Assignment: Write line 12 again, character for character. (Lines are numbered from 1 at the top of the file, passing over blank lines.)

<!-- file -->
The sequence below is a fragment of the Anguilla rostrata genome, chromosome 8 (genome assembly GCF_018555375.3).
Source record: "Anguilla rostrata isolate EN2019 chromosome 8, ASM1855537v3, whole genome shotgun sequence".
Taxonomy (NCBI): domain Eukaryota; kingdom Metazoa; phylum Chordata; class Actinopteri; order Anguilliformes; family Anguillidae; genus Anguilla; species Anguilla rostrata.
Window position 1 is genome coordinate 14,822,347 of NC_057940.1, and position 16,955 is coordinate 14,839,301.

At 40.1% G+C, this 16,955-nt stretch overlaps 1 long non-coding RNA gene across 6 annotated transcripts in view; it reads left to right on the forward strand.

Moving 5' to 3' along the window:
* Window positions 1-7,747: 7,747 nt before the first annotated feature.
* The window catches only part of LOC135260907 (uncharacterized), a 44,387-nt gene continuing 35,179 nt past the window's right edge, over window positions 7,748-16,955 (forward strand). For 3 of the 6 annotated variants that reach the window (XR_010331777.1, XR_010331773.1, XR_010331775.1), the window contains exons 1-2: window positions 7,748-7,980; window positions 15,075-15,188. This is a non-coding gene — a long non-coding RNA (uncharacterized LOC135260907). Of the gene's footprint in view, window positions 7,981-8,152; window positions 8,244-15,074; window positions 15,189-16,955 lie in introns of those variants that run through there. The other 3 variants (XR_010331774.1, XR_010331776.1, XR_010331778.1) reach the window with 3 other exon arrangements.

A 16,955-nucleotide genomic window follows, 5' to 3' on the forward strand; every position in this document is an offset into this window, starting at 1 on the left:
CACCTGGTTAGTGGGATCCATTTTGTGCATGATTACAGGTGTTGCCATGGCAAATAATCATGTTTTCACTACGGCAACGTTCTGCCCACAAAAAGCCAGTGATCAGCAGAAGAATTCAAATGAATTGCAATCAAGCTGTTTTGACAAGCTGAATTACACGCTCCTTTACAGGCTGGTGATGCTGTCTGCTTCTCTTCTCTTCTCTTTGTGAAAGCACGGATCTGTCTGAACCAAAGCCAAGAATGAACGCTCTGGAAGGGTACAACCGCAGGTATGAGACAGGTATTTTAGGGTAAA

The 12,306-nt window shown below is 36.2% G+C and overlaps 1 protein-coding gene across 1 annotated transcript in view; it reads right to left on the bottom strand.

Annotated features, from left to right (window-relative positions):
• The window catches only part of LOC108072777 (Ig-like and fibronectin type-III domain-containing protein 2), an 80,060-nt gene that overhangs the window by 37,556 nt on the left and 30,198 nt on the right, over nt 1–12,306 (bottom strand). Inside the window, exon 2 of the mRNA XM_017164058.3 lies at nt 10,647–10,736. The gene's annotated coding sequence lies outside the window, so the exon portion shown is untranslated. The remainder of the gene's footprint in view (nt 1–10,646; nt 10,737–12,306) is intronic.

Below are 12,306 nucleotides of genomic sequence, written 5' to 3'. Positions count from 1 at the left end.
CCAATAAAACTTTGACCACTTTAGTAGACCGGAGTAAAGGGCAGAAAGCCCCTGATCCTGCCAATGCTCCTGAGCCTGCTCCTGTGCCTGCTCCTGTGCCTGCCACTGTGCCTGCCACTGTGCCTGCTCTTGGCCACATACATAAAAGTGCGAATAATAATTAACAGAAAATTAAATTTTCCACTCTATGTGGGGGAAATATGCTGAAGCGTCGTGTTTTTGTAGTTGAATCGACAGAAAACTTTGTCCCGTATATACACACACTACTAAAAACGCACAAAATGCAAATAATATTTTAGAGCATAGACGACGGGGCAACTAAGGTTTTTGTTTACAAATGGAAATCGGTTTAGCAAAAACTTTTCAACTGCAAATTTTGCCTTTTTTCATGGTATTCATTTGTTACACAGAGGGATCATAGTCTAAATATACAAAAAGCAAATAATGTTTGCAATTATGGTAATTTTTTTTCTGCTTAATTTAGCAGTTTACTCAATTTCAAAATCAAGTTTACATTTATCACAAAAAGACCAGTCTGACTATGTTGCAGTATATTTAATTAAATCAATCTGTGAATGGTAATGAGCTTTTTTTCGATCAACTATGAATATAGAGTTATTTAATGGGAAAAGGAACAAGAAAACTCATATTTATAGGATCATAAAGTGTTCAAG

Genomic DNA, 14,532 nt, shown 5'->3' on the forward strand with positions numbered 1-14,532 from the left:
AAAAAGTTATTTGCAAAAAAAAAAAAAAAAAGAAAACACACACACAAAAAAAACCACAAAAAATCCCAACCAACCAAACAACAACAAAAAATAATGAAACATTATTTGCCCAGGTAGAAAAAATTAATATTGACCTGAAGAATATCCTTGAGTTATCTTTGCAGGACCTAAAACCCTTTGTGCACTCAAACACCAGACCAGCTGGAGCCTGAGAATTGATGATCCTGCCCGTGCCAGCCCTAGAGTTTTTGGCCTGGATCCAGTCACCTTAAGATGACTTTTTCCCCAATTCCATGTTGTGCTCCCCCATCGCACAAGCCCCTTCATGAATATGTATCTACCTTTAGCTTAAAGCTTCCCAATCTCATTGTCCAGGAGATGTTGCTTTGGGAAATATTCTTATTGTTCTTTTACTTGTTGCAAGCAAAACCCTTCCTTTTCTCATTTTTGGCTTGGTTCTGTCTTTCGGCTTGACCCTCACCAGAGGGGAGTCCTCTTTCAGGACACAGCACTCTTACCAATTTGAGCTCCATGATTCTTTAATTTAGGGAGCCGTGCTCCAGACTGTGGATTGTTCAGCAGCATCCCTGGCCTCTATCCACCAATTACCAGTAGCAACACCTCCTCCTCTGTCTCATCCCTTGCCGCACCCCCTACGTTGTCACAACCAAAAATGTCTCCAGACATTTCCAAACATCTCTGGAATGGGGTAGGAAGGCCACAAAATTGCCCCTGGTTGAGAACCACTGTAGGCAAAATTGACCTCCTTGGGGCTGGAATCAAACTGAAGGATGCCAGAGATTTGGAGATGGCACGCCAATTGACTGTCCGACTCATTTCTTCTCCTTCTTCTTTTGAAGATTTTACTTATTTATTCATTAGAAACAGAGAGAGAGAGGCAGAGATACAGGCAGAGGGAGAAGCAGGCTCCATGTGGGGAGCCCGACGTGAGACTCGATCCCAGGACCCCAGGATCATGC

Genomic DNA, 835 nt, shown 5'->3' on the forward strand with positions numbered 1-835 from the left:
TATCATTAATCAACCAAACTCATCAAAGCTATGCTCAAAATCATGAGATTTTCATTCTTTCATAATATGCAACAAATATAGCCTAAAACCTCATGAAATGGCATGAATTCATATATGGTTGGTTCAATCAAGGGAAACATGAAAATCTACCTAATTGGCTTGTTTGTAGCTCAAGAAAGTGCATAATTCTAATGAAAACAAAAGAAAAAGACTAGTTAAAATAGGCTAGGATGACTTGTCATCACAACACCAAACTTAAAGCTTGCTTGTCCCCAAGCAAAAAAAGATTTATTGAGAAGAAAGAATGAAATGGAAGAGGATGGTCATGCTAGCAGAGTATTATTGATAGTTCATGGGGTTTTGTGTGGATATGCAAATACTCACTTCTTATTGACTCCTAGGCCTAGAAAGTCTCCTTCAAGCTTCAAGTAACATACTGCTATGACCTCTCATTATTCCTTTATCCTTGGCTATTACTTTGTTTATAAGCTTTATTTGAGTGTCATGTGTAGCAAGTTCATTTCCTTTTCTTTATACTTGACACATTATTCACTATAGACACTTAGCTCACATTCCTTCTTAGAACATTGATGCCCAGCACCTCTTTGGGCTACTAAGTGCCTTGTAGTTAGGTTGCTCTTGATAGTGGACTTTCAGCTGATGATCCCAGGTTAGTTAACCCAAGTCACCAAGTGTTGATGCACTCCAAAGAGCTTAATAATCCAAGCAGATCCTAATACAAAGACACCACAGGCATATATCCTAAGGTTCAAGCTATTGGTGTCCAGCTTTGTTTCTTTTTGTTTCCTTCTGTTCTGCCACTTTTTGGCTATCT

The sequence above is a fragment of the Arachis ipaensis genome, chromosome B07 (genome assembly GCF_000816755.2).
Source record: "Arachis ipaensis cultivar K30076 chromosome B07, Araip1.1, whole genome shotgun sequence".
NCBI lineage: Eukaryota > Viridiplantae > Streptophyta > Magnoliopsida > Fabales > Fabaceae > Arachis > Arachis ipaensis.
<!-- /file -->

Annotated features, from left to right (window-relative positions):